Last fall, about a month into his first semester of teaching, a graduate-student instructor I mentor came to see me in my office. Before the semester began, he had participated in an intensive workshop on teaching for new teaching assistants in our department. I taught the workshop with a heavy emphasis on active learning, and introduced them to research on its effectiveness and on the ineffectiveness of traditional lectures. This TA was a devout convert to the church of active learning, but was clearly now having a crisis of faith.
"I know I’m supposed to make them work to learn things themselves," he told me, "but is it OK to tell them anything? What if I know stuff that they want to know?"
- On the one hand, research on the matter is quite convincing: A 2014 meta-analysis of 228 studies of lectures and active-learning strategies showed that the results were decidedly one-sided in favor of active learning. So much so that the authors found it questionable ethically to make students attend lecture-based courses, given all that we know about how ineffective they are. As they wrote: If the studies had been medical experiments, they probably would have been "stopped for benefit — meaning that enrolling patients in the control condition might be discontinued because the treatment being tested was clearly more beneficial."
- On the other hand, the vague way in which active-learning strategies are discussed means — as Josh Eyler, director of Rice University’s teaching center, wrote last year — that "it can create the illusion that the answers to teaching challenges are both monolithic and easily developed." Active learning, he noted, has become "an easy thing to prescribe as a cure but difficult to put into practice because it covers such a vast array of possibilities." Vague terminology does a poor job of communicating to instructors what, exactly, is wrong with lecturing. After all, just telling your students information seems to have worked pretty well for a very long time.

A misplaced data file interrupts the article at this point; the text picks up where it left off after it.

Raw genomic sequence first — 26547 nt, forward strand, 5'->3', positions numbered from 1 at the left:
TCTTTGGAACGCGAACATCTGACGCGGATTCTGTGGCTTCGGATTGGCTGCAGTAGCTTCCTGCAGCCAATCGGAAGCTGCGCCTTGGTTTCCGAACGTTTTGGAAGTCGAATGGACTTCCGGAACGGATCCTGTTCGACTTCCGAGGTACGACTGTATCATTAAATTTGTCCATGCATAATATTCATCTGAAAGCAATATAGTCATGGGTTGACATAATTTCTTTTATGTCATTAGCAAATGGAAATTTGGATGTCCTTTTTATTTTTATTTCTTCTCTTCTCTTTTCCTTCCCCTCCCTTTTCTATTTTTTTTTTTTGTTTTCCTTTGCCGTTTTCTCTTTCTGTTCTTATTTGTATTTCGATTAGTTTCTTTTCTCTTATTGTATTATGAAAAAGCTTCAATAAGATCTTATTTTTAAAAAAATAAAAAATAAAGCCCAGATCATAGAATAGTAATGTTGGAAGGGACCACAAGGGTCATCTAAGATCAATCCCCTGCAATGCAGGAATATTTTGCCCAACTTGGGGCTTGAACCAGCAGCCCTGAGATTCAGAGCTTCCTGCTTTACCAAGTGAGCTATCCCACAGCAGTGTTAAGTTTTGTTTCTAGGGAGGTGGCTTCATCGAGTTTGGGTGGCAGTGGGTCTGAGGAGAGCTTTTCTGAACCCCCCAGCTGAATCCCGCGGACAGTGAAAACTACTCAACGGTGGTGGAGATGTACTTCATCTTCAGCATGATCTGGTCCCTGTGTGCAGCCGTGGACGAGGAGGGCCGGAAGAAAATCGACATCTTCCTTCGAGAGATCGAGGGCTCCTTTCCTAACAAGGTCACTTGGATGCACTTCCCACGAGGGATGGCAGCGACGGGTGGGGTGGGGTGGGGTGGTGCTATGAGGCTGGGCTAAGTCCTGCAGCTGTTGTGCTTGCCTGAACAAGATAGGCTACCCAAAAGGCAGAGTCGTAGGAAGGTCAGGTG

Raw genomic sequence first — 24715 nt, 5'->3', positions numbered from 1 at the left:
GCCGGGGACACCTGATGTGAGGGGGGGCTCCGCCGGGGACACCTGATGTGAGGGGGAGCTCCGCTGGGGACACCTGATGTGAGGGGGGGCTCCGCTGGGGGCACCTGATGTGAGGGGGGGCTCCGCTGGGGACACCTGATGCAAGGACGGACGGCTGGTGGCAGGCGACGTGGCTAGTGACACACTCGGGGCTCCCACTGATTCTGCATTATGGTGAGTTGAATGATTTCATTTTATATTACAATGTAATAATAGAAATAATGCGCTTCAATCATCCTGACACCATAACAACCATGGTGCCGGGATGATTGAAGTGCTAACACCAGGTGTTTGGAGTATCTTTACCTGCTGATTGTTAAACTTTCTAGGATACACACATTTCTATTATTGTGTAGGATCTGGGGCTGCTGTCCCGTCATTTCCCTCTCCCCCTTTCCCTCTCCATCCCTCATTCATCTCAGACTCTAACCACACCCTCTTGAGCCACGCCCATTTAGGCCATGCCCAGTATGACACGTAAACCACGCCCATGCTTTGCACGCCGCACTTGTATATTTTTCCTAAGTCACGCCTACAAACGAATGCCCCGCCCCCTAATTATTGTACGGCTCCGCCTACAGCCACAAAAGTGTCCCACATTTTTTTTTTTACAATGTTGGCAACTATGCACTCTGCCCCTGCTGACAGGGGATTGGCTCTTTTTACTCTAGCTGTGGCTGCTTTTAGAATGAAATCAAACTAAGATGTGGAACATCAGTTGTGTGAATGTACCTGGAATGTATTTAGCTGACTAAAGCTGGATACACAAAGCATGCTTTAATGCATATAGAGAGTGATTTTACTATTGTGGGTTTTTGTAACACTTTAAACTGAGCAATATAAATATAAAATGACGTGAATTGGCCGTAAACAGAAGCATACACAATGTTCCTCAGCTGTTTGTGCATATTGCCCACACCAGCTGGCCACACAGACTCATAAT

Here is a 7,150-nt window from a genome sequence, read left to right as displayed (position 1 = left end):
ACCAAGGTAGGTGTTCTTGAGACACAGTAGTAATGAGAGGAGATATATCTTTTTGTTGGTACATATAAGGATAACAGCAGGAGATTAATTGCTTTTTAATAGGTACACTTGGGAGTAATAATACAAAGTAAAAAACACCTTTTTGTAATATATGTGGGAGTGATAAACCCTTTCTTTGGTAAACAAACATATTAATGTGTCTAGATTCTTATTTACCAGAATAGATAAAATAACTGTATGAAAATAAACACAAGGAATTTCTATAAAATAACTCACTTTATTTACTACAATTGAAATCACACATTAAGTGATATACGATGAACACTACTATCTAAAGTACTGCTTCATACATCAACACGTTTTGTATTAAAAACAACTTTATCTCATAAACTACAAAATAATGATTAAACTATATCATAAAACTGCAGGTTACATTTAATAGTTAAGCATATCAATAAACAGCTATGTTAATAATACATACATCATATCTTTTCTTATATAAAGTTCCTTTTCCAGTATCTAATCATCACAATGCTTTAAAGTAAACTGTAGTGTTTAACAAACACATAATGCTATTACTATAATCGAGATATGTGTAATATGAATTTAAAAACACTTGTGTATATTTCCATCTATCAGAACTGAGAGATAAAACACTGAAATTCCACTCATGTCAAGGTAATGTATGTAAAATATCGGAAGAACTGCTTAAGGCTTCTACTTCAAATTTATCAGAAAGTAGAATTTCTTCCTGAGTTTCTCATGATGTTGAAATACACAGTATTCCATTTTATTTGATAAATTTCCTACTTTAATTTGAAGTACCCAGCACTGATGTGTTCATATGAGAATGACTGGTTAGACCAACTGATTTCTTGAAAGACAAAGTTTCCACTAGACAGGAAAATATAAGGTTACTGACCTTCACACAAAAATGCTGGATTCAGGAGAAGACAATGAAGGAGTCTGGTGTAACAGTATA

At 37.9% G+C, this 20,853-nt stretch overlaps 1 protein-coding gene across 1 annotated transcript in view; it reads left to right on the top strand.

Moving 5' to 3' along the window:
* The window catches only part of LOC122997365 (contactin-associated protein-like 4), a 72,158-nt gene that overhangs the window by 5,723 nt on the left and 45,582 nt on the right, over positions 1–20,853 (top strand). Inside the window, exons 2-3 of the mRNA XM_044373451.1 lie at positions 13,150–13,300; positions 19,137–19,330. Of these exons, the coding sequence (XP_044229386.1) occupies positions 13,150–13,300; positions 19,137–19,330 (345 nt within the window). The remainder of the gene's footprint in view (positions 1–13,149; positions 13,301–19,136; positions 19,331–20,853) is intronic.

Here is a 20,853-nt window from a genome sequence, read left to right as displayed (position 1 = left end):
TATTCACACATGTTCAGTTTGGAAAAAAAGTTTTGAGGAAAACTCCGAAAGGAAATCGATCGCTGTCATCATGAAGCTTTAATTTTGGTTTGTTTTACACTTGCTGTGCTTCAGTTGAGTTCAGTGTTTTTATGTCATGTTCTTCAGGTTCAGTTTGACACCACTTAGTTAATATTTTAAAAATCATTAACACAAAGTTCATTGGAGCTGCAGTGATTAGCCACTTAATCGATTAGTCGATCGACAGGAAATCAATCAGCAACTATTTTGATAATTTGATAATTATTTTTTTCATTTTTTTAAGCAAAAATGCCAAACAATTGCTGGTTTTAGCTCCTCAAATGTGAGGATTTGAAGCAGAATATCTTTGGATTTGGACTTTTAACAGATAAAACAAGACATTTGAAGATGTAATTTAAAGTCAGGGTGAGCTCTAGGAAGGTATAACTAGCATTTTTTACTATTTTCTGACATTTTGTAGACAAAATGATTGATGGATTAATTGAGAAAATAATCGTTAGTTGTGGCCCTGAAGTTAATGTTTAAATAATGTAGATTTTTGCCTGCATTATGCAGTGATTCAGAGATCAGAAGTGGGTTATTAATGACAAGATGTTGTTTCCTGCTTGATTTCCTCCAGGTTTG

A November essay in The Chronicle, "Does High-Impact Teaching Cause High-Impact Fatigue?," argued that active learning and other "high-impact practices" in the classroom require so much extra work from an instructor that they can lead to faculty burnout. Whereas before, it seems, it was enough for professors just to know their subject, now it’s all a lot more complicated.
All of which leaves many newcomers to teaching — and some classroom veterans — wondering: Can’t instructors just lecture sometimes? Can’t we ever just tell students what we know?
Of course we can, but it’s important to know what telling is good for — and what it’s not. If we can better understand the problem with relying too much on lecturing — or "continuous exposition by the teacher," as Derek Bruff, director of Vanderbilt University’s teaching center, called it — then we can better situate lectures within a mix of teaching practices.
When to "tell," and when not to. Say a friend calls to ask how you make that risotto you’re famous for. What do you do in that moment? Start in on the Socratic method and make her work to discover the recipe by herself? Or just tell her how you make it?
Clearly, in that situation, telling is the appropriate response. Telling is an excellent method of communicating specific information, and there are plenty of occasions when our students need specific information. To communicate important facts, to illustrate a concept with a story of its application, to explain the historical origins of a conflict, you can take the easiest route from A to B and just tell (i.e., lecture) your students.
What telling is not good for: teaching students complex ideas, conceptual knowledge, or difficult skills. In his 2000 book, Teaching With Your Mouth Shut, Donald L. Finkel used the example of giving directions: "When I tell my friend how to get to my house, I allow him to solve a specific problem (how to get to my house), but I do not enrich his understanding of geography, transportation, navigation, or anything else. He doesn’t have to think differently after he has digested my instructions; he has neither deepened nor broadened his understanding of the world. He simply has gained some facts he needs for a specific purpose."